According to Jupiter Strategic Bond fund manager Ariel Bezalel, “Spain’s private sector also holds the lion’s share of the country’s debt and we find this particularly worrying … [I]f the situation in Spain were to deteriorate, in our view this would represent a tipping point. The market certainly sees it this way”.
A bailout of Spain—estimated at more than €400 billion—would dwarf those so far and virtually empty the European Financial Stabilisation Fund (EFSF).
The cajas have had to take over unsold or foreclosed homes, hoping that they would be able to sell them when the housing market began to pick up. That has not only failed to materialise, but the situation has worsened as real estate values have dropped. Between 2001 and 2007, house prices rocketed 150 percent. But whereas prices have fallen by 50-100 percent elsewhere, in Spain they have as yet fallen by less than 20 percent. Huge numbers of homes—one million, three times more than in the US—sit, suggesting that there will be an “oversupply” for years.
The cajas have been left holding tens of billions in assets. They are also seen as among the most vulnerable in Europe to European Central Bank (ECB) interest rate rises. Not only will their profits be squeezed, but many more Spaniards will default on mortgages on their homes, now worth a fraction of what they paid for them.
The cajas crisis came to a head early last year when the government had to step in with a €9 billion bailout of Caja Castilla La Mancha and then mount a rescue of the Catholic Church-run CajaSur. The Bank of Spain began merging most of the country’s 45 cajas into a handful of new institutions and instructed them to seek more capital from the private sector. Since then, the work force has been cut by over 15 percent and a quarter of all local offices closed.
In March the Bank of Spain revealed that eight cajas, along with two Spanish banks and two subsidiaries of Deutsche Bank and Barclays Bank, still had insufficient capital and were ordered to make up the shortfall ahead of an upcoming European-wide bank stress test. In the last tests in 2010, five of the seven banks that failed the criteria were Spanish.
Last week the merger of the Alicante-based Caja de Ahorros del Mediterráneo (CAM) with three other cajas broke down after it was discovered it still had insufficient capital. The government has exerted pressure on Spain’s big banks, including Santander and BBVA, to take over CAM to little effect. The state-backed Fund for Orderly Bank Restructuring might have to intervene.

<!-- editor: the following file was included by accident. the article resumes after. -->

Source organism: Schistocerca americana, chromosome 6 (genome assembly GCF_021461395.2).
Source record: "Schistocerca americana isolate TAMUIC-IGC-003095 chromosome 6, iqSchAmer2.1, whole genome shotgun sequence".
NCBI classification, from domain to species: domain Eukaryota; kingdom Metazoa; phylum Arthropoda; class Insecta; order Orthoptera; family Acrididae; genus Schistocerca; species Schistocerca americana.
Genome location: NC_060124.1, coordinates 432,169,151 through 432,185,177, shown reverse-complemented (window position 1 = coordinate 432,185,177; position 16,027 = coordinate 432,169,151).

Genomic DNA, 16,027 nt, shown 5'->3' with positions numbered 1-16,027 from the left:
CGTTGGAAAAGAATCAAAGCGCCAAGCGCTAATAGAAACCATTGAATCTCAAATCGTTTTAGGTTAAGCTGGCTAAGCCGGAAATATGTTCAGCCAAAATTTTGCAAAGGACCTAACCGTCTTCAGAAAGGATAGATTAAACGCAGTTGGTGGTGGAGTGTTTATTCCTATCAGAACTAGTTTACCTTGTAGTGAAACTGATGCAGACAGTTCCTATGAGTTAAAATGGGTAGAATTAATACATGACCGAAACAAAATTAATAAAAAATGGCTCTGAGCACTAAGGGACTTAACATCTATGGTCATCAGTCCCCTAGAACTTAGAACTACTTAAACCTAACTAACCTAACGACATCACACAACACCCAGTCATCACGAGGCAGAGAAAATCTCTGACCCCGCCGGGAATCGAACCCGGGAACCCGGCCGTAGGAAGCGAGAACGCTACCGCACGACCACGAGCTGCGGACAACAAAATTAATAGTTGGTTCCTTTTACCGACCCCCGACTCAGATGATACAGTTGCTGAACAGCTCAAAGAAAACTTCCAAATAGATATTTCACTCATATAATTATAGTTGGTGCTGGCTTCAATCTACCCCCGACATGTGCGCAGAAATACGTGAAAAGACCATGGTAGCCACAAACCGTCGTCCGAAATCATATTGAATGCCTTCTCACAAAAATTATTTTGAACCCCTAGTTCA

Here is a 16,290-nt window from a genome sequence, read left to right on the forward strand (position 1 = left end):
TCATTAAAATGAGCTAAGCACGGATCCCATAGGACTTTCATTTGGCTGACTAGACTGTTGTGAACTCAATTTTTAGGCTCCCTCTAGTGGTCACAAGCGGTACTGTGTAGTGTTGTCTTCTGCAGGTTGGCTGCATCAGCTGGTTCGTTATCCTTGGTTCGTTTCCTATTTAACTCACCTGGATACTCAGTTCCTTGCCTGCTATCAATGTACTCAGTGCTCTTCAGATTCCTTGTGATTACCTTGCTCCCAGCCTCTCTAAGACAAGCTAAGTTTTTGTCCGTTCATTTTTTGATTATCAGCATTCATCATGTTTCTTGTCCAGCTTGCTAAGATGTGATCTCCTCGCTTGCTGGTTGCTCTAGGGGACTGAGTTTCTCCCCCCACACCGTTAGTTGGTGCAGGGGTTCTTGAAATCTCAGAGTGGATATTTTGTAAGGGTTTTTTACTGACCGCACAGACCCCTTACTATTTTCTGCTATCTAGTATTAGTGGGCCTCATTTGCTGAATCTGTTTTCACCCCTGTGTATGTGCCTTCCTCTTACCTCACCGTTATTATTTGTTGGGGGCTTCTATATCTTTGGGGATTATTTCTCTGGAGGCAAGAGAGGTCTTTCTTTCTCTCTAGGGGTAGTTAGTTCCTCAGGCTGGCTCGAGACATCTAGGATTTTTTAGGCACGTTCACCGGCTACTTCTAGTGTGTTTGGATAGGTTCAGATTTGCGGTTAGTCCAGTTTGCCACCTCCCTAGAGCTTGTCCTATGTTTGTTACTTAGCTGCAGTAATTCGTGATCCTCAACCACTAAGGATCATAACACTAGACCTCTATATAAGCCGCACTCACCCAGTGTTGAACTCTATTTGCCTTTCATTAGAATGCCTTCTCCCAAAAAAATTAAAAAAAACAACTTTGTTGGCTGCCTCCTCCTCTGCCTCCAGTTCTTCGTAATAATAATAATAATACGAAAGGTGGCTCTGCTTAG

For the Spanish bourgeoisie, the EU and the money markets, the key aim is to force the working class to pay for the crisis. Bank of Spain Governor and ECB Governing Council member Miguel Ángel Fernández Ordóñez declared it was “essential” for the government to step up its “ambitious pace” of reforms, particularly those affecting the labour market. The IMF on Tuesday echoed his demands saying more austerity measures were required to reduce the budget deficit to 3 percent of GDP by 2013 from this year’s estimate of 6 percent.
The PSOE’s harsh austerity measures including public sector pay and pension cuts, slashing of welfare and other public services, VAT rises and further privatisations have kept the speculator wolves away from Spain’s door and prevented the interest rates the Spanish government has to pay on its borrowing soaring to the unsustainable heights experienced by Portugal.
Spain’s unions have received from the ruling class the task of working with the state and big business to impose the cuts. Currently, they are holding secret talks with business leaders on “reforming” the country’s collective wage-bargaining system, to stop index linking of wages to inflation and force them down. Both parties were promising an agreement this week, but the employers suddenly demanded additional measures to cut workers’ insurance and sickness benefits.
Cándido Méndez, general secretary of the PSOE aligned General Workers Union (UGT), explained that the delay should not cause “anyone to be nervous or frantic”. Communist Party (PCE) leader Ignacio Fernández Toxo, head of the PCE- aligned Workers Commissions (CCOO), said an agreement was still “most likely”.
Employers’ association president Joan Rosell said, “We’re trying to put on the table something that we have never had before” and that the reforms would be “significant and deep”.